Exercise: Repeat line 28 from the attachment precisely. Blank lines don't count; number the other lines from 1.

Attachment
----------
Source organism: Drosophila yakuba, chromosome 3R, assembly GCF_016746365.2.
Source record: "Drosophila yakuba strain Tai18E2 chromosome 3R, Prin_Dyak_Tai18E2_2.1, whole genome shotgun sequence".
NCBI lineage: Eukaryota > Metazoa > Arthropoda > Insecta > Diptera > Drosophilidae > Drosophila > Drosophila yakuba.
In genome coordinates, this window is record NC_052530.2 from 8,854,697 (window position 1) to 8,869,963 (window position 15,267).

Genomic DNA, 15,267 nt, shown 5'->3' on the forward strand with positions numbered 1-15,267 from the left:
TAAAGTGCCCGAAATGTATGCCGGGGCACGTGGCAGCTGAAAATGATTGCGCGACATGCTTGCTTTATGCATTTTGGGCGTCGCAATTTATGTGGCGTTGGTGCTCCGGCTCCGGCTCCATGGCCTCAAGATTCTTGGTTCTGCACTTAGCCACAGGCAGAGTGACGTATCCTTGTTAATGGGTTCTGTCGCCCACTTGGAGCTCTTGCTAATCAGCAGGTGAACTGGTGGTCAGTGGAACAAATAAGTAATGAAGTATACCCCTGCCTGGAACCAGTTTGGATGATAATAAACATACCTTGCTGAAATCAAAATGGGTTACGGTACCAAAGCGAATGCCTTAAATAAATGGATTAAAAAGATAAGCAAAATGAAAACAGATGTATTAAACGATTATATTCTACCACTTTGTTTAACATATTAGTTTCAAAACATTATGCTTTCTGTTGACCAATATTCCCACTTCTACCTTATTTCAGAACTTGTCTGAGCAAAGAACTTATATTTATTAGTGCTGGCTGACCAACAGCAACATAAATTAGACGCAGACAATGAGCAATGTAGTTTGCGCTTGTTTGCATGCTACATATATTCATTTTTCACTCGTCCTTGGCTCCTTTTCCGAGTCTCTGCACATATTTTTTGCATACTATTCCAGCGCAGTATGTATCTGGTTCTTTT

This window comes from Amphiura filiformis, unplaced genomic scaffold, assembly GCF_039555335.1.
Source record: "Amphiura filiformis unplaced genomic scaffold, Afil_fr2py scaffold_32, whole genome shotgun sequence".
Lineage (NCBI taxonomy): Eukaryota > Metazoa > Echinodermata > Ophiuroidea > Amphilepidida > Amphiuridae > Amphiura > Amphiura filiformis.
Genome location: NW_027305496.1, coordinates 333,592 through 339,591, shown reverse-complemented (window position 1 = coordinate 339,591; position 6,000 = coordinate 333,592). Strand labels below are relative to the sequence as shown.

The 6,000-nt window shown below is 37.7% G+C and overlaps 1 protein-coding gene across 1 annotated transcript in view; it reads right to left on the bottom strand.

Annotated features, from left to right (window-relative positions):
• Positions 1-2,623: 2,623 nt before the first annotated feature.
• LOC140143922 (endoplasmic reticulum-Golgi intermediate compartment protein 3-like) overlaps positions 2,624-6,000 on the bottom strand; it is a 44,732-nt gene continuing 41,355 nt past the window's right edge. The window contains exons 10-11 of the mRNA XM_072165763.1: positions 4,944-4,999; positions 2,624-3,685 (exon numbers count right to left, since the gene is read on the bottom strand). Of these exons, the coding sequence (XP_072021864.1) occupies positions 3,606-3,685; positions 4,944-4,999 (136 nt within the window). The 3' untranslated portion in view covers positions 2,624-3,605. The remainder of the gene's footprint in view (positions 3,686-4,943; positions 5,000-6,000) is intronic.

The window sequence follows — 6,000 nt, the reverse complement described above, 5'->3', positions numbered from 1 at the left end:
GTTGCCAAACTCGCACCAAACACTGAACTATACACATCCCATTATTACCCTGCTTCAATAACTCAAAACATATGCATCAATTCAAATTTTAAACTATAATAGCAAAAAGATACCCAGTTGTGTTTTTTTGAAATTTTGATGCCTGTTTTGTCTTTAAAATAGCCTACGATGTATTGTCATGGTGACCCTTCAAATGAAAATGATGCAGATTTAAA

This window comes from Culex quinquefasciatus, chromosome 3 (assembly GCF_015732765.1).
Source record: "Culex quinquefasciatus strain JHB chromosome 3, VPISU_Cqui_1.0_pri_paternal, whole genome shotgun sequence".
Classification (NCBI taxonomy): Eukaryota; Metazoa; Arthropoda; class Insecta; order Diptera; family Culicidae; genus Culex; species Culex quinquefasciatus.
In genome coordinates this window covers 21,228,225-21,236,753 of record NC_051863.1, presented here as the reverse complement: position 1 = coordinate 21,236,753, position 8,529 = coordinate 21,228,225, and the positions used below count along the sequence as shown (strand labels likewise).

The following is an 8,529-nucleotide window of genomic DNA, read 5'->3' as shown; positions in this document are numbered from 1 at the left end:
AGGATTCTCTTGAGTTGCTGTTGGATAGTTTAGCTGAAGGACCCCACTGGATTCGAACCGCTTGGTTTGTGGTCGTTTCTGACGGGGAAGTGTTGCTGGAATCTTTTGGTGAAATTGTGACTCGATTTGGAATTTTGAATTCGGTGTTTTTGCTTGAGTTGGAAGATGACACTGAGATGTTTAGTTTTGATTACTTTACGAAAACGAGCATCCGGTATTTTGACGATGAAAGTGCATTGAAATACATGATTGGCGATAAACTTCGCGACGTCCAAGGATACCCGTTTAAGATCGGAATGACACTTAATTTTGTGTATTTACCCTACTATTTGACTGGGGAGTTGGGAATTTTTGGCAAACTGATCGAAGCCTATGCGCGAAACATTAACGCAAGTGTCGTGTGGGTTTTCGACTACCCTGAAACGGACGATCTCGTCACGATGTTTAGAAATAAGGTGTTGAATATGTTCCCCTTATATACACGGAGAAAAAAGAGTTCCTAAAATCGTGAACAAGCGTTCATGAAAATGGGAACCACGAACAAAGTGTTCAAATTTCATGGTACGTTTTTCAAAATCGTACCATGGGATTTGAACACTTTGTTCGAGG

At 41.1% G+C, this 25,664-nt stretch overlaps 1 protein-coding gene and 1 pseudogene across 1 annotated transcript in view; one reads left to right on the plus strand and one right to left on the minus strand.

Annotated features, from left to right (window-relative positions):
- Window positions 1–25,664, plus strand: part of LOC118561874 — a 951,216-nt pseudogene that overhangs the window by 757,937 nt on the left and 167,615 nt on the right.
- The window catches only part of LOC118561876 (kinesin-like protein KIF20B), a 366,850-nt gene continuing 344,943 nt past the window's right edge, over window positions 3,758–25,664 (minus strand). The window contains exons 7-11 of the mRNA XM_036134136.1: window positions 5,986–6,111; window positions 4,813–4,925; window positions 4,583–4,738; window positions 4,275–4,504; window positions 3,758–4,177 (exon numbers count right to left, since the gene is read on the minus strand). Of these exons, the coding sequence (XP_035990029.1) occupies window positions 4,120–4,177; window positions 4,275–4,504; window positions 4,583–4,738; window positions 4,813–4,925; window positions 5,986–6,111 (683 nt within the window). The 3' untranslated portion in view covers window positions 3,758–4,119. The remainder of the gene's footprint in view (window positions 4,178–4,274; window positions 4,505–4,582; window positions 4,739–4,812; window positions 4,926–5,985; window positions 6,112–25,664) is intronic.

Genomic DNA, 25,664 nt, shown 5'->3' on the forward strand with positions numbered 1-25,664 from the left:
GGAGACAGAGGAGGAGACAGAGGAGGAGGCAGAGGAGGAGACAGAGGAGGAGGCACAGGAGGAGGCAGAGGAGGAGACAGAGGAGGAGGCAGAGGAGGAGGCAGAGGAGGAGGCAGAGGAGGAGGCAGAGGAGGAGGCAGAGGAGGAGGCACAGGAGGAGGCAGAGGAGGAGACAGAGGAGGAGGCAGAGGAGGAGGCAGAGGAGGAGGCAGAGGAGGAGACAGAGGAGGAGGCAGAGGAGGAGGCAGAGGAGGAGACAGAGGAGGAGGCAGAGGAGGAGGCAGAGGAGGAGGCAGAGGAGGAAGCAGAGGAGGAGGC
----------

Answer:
GGAGACAGAGGAGGAGACAGAGGAGGAGGCAGAGGAGGAGACAGAGGAGGAGGCACAGGAGGAGGCAGAGGAGGAGACAGAGGAGGAGGCAGAGGAGGAGGCAGAGGAGGAGGCAGAGGAGGAGGCAGAGGAGGAGGCAGAGGAGGAGGCACAGGAGGAGGCAGAGGAGGAGACAGAGGAGGAGGCAGAGGAGGAGGCAGAGGAGGAGGCAGAGGAGGAGACAGAGGAGGAGGCAGAGGAGGAGGCAGAGGAGGAGACAGAGGAGGAGGCAGAGGAGGAGGCAGAGGAGGAGGCAGAGGAGGAAGCAGAGGAGGAGGC